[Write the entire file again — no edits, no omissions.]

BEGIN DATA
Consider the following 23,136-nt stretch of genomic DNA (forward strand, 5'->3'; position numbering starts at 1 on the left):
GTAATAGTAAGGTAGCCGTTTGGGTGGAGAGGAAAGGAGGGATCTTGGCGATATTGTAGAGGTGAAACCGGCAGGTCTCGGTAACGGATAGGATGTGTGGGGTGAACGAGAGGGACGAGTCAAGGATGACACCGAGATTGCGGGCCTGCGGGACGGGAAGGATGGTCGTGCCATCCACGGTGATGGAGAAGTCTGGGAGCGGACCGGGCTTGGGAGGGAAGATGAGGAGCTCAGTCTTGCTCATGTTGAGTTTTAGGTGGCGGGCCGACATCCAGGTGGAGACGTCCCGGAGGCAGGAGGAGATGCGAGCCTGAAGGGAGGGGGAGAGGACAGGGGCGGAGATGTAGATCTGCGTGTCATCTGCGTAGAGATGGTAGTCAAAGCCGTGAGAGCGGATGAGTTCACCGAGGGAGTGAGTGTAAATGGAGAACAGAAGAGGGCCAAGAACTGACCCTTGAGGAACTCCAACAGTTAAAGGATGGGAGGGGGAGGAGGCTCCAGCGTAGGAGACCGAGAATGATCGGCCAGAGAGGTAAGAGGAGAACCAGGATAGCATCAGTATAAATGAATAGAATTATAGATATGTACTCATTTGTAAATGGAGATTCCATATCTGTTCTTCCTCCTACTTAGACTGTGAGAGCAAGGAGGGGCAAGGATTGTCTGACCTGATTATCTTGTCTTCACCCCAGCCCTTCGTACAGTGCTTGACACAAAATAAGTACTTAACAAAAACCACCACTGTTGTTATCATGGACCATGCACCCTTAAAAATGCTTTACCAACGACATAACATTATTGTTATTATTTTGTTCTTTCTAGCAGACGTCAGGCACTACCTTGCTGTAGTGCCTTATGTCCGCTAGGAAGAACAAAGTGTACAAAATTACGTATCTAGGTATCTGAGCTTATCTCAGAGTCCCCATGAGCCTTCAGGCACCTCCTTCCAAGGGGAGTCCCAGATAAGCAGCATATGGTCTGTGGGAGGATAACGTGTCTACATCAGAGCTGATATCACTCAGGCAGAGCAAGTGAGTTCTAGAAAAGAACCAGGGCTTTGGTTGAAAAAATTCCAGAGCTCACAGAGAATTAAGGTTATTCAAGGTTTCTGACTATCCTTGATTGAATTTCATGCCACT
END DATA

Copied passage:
Consider the following 23,136-nt stretch of genomic DNA (forward strand, 5'->3'; position numbering starts at 1 on the left):
GTAATAGTAAGGTAGCCGTTTGGGTGGAGAGGAAAGGAGGGATCTTGGCGATATTGTAGAGGTGAAACCGGCAGGTCTCGGTAACGGATAGGATGTGTGGGGTGAACGAGAGGGACGAGTCAAGGATGACACCGAGATTGCGGGCCTGCGGGACGGGAAGGATGGTCGTGCCATCCACGGTGATGGAGAAGTCTGGGAGCGGACCGGGCTTGGGAGGGAAGATGAGGAGCTCAGTCTTGCTCATGTTGAGTTTTAGGTGGCGGGCCGACATCCAGGTGGAGACGTCCCGGAGGCAGGAGGAGATGCGAGCCTGAAGGGAGGGGGAGAGGACAGGGGCGGAGATGTAGATCTGCGTGTCATCTGCGTAGAGATGGTAGTCAAAGCCGTGAGAGCGGATGAGTTCACCGAGGGAGTGAGTGTAAATGGAGAACAGAAGAGGGCCAAGAACTGACCCTTGAGGAACTCCAACAGTTAAAGGATGGGAGGGGGAGGAGGCTCCAGCGTAGGAGACCGAGAATGATCGGCCAGAGAGGTAAGAGGAGAACCAGGATAGCATCAGTATAAATGAATAGAATTATAGATATGTACTCATTTGTAAATGGAGATTCCATATCTGTTCTTCCTCCTACTTAGACTGTGAGAGCAAGGAGGGGCAAGGATTGTCTGACCTGATTATCTTGTCTTCACCCCAGCCCTTCGTACAGTGCTTGACACAAAATAAGTACTTAACAAAAACCACCACTGTTGTTATCATGGACCATGCACCCTTAAAAATGCTTTACCAACGACATAACATTATTGTTATTATTTTGTTCTTTCTAGCAGACGTCAGGCACTACCTTGCTGTAGTGCCTTATGTCCGCTAGGAAGAACAAAGTGTACAAAATTACGTATCTAGGTATCTGAGCTTATCTCAGAGTCCCCATGAGCCTTCAGGCACCTCCTTCCAAGGGGAGTCCCAGATAAGCAGCATATGGTCTGTGGGAGGATAACGTGTCTACATCAGAGCTGATATCACTCAGGCAGAGCAAGTGAGTTCTAGAAAAGAACCAGGGCTTTGGTTGAAAAAATTCCAGAGCTCACAGAGAATTAAGGTTATTCAAGGTTTCTGACTATCCTTGATTGAATTTCATGCCACT